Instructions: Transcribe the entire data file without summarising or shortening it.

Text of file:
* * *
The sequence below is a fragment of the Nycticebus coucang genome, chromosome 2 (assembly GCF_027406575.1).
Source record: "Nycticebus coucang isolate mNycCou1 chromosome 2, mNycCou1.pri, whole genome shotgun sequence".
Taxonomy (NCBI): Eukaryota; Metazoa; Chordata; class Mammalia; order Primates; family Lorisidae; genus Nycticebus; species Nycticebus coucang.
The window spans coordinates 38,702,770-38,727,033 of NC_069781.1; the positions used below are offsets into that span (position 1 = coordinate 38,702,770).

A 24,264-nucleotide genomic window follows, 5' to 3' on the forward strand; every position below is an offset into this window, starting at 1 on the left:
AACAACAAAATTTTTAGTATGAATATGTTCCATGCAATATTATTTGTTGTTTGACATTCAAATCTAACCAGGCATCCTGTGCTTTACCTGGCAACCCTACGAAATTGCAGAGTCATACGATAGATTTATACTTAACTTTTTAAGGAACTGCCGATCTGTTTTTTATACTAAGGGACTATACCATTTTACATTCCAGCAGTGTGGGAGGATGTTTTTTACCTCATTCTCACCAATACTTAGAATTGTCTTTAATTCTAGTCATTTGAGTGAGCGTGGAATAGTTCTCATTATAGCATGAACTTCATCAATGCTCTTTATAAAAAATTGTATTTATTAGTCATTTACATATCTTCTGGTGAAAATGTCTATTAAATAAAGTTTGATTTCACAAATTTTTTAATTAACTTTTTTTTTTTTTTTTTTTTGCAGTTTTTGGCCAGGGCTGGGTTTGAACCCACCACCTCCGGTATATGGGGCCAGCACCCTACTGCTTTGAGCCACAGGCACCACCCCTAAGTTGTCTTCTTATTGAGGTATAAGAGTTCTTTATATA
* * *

The sequence below is a fragment of the Nycticebus coucang genome, chromosome 2 (assembly GCF_027406575.1).
Source record: "Nycticebus coucang isolate mNycCou1 chromosome 2, mNycCou1.pri, whole genome shotgun sequence".
Taxonomy (NCBI): Eukaryota; Metazoa; Chordata; class Mammalia; order Primates; family Lorisidae; genus Nycticebus; species Nycticebus coucang.
The window spans coordinates 38,702,770-38,727,033 of NC_069781.1; the positions used below are offsets into that span (position 1 = coordinate 38,702,770).

A 24,264-nucleotide genomic window follows, 5' to 3' on the forward strand; every position below is an offset into this window, starting at 1 on the left:
AACAACAAAATTTTTAGTATGAATATGTTCCATGCAATATTATTTGTTGTTTGACATTCAAATCTAACCAGGCATCCTGTGCTTTACCTGGCAACCCTACGAAATTGCAGAGTCATACGATAGATTTATACTTAACTTTTTAAGGAACTGCCGATCTGTTTTTTATACTAAGGGACTATACCATTTTACATTCCAGCAGTGTGGGAGGATGTTTTTTACCTCATTCTCACCAATACTTAGAATTGTCTTTAATTCTAGTCATTTGAGTGAGCGTGGAATAGTTCTCATTATAGCATGAACTTCATCAATGCTCTTTATAAAAAATTGTATTTATTAGTCATTTACATATCTTCTGGTGAAAATGTCTATTAAATAAAGTTTGATTTCACAAATTTTTTAATTAACTTTTTTTTTTTTTTTTTTTTGCAGTTTTTGGCCAGGGCTGGGTTTGAACCCACCACCTCCGGTATATGGGGCCAGCACCCTACTGCTTTGAGCCACAGGCACCACCCCTAAGTTGTCTTCTTATTGAGGTATAAGAGTTCTTTATATA